It is overwhelming how many different methods of project management there are. If you have not considered using iterative techniques with agile especially for software projects, then I highly suggest you check out the links at the bottom of the page to improve project management success by 20%.
A review of the 2010 Standish Chaos Report refers to project management styles and their success rates. You can quickly see that using Agile or Iterative will give you a 20% boost on software project success over a traditional approach. By traditional approach, let us assume that is your five-process PMBOK style project where you start at the beginning and works through to the end with lots of control/execute loops.
I have also attached a link from the University of Florida – a power point – that explains what the iterative approach is and it makes tons of sense if you are working on a software project. On the other hand, if you are working on a building project an iterative approach will not work; simply because you need to have the project defined before you start.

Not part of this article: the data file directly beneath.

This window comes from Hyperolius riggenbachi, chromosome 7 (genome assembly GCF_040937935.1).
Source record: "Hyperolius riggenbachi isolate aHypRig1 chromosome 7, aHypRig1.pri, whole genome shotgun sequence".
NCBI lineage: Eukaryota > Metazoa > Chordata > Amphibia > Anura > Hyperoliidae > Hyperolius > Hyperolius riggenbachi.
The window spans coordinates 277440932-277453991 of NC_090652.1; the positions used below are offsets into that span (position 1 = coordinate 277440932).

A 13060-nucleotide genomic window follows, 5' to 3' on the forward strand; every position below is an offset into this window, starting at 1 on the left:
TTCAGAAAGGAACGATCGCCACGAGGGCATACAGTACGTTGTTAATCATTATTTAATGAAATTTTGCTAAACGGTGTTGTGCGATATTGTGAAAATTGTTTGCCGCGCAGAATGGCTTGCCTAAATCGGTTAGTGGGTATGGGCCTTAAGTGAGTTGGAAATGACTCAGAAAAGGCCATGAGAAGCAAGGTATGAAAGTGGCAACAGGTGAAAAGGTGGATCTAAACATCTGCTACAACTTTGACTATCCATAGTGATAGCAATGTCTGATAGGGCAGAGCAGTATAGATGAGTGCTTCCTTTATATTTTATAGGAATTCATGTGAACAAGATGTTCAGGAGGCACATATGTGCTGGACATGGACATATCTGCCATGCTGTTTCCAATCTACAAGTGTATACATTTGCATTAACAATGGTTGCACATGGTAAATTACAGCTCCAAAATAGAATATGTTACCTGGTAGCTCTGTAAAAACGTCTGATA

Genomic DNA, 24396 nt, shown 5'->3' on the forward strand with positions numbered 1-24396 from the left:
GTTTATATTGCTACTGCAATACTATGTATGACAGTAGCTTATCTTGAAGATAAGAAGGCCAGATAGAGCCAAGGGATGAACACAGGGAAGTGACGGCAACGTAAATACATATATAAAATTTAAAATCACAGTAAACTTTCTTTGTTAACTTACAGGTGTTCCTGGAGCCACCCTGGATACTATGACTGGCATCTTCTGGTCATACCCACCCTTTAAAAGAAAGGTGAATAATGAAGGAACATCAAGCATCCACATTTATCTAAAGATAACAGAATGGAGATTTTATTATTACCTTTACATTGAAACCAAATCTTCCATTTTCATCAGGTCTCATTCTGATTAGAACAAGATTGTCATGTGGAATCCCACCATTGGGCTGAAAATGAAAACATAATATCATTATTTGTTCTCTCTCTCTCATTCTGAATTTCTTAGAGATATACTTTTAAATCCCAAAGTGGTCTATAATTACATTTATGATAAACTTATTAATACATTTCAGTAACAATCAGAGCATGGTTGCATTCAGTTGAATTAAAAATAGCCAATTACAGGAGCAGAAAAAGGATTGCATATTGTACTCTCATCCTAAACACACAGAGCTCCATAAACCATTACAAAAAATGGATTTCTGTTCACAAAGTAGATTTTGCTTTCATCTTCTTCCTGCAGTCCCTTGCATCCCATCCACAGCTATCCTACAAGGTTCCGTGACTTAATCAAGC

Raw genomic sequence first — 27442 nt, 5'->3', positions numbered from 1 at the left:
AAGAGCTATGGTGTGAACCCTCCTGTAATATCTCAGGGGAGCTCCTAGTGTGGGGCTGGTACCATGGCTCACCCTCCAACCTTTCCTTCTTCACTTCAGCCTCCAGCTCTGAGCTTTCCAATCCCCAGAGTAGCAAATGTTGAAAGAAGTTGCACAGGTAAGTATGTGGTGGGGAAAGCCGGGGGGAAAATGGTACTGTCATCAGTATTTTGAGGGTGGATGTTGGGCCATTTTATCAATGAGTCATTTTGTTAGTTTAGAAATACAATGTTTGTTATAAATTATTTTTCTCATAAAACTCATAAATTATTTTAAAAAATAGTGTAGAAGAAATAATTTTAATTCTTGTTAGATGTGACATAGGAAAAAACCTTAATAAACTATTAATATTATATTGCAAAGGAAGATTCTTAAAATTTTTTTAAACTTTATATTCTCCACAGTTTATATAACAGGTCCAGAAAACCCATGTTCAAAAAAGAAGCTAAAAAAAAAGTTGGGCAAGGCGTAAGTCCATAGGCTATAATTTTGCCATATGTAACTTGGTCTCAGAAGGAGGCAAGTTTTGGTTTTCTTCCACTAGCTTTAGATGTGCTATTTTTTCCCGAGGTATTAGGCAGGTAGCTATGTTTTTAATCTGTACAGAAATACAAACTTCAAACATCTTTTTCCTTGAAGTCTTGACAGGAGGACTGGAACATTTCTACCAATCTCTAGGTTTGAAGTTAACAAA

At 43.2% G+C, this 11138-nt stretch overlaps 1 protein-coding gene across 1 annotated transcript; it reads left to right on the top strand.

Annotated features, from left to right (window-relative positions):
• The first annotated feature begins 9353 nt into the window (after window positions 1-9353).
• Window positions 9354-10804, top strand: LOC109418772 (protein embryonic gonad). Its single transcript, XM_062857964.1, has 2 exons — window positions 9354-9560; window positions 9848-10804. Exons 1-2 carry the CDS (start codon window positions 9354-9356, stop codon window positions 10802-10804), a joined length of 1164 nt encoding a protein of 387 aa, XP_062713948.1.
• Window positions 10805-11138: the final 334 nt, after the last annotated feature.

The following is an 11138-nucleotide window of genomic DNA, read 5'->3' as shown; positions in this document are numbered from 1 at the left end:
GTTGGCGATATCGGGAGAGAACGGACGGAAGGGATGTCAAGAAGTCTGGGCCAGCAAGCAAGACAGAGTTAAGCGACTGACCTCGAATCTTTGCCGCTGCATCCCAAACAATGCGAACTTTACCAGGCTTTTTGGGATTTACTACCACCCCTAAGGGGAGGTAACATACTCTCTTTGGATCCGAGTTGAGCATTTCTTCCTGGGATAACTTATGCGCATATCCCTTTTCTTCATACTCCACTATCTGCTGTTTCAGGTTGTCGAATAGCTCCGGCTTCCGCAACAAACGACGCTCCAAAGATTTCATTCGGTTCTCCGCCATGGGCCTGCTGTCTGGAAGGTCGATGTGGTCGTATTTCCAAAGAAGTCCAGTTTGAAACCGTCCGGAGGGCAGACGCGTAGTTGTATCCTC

Software projects by their nature are easier to deal with than a building project. Infrastructure means purchasing, means delivery times, means, coordination of resources, etc. While in typical software projects, you have got resources dedicated for the duration of the project. The project period may be fixed, but the iterative project approach still applies, even more so. If you blend the iterative and agile style with a daily scrum, you will have a better than 20% chance of success over any other style. On top of that, you will enjoy benefits like an energized and excited team, a thoroughly delighted customer a management group that feels like they are on top of the world, and a successful organization.
Why not make your very next software project an agile/iterative project. What have you got to lose? What could you gain? Improved morale, better customer retention, greater benefits for the business, happier staff.
Definite must reads for Iterative Project Management